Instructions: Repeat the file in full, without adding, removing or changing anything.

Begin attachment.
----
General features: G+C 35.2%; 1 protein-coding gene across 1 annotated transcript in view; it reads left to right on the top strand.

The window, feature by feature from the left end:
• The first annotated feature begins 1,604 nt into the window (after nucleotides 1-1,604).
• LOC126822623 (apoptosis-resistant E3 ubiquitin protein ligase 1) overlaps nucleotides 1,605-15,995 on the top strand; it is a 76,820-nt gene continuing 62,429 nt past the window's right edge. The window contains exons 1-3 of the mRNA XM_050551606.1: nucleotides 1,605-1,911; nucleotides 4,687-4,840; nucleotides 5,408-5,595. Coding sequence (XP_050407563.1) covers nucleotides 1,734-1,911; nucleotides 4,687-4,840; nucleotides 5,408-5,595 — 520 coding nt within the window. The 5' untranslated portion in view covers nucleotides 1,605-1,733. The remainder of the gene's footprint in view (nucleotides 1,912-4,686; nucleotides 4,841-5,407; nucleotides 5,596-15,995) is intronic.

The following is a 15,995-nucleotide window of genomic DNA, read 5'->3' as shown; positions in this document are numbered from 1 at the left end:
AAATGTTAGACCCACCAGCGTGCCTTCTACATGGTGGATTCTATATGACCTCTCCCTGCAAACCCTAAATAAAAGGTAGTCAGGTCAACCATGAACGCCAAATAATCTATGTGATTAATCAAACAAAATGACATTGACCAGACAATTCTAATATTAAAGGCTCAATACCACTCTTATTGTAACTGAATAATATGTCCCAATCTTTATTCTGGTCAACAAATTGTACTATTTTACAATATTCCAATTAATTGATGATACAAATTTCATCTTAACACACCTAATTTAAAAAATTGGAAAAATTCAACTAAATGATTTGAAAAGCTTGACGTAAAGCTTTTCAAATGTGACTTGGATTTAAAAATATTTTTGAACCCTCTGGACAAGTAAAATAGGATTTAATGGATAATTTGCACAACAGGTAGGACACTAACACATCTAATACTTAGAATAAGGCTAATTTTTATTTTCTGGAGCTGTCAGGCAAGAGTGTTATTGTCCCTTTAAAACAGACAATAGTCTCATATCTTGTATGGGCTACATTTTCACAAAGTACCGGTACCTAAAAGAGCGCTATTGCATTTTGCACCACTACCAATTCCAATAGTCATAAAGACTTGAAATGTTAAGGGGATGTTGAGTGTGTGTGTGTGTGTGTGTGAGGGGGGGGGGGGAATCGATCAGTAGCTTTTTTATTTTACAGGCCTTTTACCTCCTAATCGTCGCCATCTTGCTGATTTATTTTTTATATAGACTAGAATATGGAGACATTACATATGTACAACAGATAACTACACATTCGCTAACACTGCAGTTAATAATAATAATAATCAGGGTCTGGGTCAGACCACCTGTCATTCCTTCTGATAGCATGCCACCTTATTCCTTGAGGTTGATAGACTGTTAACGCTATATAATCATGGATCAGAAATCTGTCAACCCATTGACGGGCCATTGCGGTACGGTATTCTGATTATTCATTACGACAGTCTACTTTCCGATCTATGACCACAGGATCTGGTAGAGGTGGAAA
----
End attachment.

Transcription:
General features: G+C 35.2%; 1 protein-coding gene across 1 annotated transcript in view; it reads left to right on the top strand.

The window, feature by feature from the left end:
• The first annotated feature begins 1,604 nt into the window (after nucleotides 1-1,604).
• LOC126822623 (apoptosis-resistant E3 ubiquitin protein ligase 1) overlaps nucleotides 1,605-15,995 on the top strand; it is a 76,820-nt gene continuing 62,429 nt past the window's right edge. The window contains exons 1-3 of the mRNA XM_050551606.1: nucleotides 1,605-1,911; nucleotides 4,687-4,840; nucleotides 5,408-5,595. Coding sequence (XP_050407563.1) covers nucleotides 1,734-1,911; nucleotides 4,687-4,840; nucleotides 5,408-5,595 — 520 coding nt within the window. The 5' untranslated portion in view covers nucleotides 1,605-1,733. The remainder of the gene's footprint in view (nucleotides 1,912-4,686; nucleotides 4,841-5,407; nucleotides 5,596-15,995) is intronic.

The following is a 15,995-nucleotide window of genomic DNA, read 5'->3' as shown; positions in this document are numbered from 1 at the left end:
AAATGTTAGACCCACCAGCGTGCCTTCTACATGGTGGATTCTATATGACCTCTCCCTGCAAACCCTAAATAAAAGGTAGTCAGGTCAACCATGAACGCCAAATAATCTATGTGATTAATCAAACAAAATGACATTGACCAGACAATTCTAATATTAAAGGCTCAATACCACTCTTATTGTAACTGAATAATATGTCCCAATCTTTATTCTGGTCAACAAATTGTACTATTTTACAATATTCCAATTAATTGATGATACAAATTTCATCTTAACACACCTAATTTAAAAAATTGGAAAAATTCAACTAAATGATTTGAAAAGCTTGACGTAAAGCTTTTCAAATGTGACTTGGATTTAAAAATATTTTTGAACCCTCTGGACAAGTAAAATAGGATTTAATGGATAATTTGCACAACAGGTAGGACACTAACACATCTAATACTTAGAATAAGGCTAATTTTTATTTTCTGGAGCTGTCAGGCAAGAGTGTTATTGTCCCTTTAAAACAGACAATAGTCTCATATCTTGTATGGGCTACATTTTCACAAAGTACCGGTACCTAAAAGAGCGCTATTGCATTTTGCACCACTACCAATTCCAATAGTCATAAAGACTTGAAATGTTAAGGGGATGTTGAGTGTGTGTGTGTGTGTGTGTGAGGGGGGGGGGGGAATCGATCAGTAGCTTTTTTATTTTACAGGCCTTTTACCTCCTAATCGTCGCCATCTTGCTGATTTATTTTTTATATAGACTAGAATATGGAGACATTACATATGTACAACAGATAACTACACATTCGCTAACACTGCAGTTAATAATAATAATAATCAGGGTCTGGGTCAGACCACCTGTCATTCCTTCTGATAGCATGCCACCTTATTCCTTGAGGTTGATAGACTGTTAACGCTATATAATCATGGATCAGAAATCTGTCAACCCATTGACGGGCCATTGCGGTACGGTATTCTGATTATTCATTACGACAGTCTACTTTCCGATCTATGACCACAGGATCTGGTAGAGGTGGAAA